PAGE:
UNIDENTIFIED FEMALE: It protects your phone, extends your battery life, and most importantly, it protects you.

SIMON (voice-over): But that's not all. This case shoots pepper spray. It's from a company called SprayTect. The inventor saying he came up with the idea for his college-bound daughter.

UNIDENTIFIED MALE: She would never leave home without her phone. That's when I had this idea of combing her phone and pepper spray.

SIMON (on camera): What makes these things so unique is they're just perfectly concealed. They look like any number of cell phone cases. And since people carry their phones all the time, the weapons are always with you and ready.

SIMON (voice-over): But self-defense experts stress the need for training.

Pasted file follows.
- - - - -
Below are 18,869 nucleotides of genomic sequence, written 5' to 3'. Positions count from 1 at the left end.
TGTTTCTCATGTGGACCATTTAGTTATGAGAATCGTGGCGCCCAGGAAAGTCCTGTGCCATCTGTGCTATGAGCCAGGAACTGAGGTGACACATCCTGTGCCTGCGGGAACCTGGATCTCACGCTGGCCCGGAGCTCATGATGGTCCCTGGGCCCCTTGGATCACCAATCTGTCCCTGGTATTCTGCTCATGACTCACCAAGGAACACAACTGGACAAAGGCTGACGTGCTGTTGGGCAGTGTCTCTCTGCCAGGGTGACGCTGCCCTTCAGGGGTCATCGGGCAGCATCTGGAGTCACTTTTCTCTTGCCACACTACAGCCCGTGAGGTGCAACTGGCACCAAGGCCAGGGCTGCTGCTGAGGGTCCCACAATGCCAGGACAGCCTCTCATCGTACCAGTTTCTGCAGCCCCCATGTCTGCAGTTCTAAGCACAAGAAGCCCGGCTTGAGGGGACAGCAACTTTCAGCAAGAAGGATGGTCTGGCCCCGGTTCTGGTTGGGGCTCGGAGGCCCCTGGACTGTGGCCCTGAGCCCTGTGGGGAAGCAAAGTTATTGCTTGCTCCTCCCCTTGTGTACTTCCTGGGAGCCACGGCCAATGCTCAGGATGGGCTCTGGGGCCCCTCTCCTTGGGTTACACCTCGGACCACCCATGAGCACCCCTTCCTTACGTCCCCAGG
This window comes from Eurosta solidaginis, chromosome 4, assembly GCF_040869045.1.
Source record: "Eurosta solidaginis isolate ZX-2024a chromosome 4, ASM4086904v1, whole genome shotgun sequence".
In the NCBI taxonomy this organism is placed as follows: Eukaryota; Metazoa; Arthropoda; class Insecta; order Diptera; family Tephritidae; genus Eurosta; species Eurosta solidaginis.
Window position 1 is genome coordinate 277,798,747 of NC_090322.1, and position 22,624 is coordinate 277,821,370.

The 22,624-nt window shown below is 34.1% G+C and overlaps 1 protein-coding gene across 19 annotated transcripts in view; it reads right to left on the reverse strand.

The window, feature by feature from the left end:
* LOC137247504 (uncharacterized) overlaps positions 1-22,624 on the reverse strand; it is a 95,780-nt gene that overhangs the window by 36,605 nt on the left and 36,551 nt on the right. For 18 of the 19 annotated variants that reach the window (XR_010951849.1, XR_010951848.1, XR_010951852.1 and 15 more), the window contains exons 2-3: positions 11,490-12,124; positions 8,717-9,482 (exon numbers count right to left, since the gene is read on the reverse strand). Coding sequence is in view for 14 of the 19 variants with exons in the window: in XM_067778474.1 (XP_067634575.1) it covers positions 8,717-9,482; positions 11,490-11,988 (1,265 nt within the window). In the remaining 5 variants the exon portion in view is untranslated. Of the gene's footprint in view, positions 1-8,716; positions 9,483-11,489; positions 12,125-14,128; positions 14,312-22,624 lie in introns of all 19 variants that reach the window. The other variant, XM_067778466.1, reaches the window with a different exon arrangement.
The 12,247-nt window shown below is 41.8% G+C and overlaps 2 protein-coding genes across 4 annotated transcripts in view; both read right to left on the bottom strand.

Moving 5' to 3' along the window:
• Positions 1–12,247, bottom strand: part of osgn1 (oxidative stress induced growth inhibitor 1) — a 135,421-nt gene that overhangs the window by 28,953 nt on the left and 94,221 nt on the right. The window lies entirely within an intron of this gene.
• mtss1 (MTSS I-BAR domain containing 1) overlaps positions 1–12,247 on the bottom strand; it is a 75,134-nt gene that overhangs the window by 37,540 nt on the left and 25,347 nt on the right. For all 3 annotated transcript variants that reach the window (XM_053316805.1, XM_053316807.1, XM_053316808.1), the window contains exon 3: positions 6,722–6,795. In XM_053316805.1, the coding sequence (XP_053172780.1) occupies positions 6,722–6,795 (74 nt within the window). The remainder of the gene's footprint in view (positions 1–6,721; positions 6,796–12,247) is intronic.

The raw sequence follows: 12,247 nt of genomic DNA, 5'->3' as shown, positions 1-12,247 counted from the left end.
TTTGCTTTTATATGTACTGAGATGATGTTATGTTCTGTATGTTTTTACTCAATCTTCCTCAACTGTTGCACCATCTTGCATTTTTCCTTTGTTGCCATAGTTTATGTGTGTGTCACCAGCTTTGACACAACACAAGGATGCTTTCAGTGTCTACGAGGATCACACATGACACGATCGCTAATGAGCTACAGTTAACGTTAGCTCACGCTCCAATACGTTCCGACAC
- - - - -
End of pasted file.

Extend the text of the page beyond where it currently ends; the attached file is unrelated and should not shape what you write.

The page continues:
SCOTT JACKSON, SELF-DEFENSE EXPERT: If you are formally trained, if you are taught the mind-set to defend yourself correctly, if you go through repetitious training, it would probably be effective if.

SIMON: Also, it's important to note that stun guns aren't legal everywhere. But as this promotional video claims, many would-be victims now have a new high-tech tool to defend themselves.

Dan Simon, CNN, San Francisco.


YELLIN: Is that supposed to be funny?

BLACKWELL: I don't know. I don't - I don't think that's supposed to be funny.

Now, I'm a notorious butt dialer. Like I call people with my hip all the time.

YELLIN: Are you saying you're going to Taser yourself?

BLACKWELL: If I'm just like walking down the street -

YELLIN: Self Tas. BLACKWELL: And all of a sudden and then I just toss over, you know what happens.

YELLIN: A small problem, but it would be really funny video.

BLACKWELL: Yes, it would be great video. It would probably make our must see moment.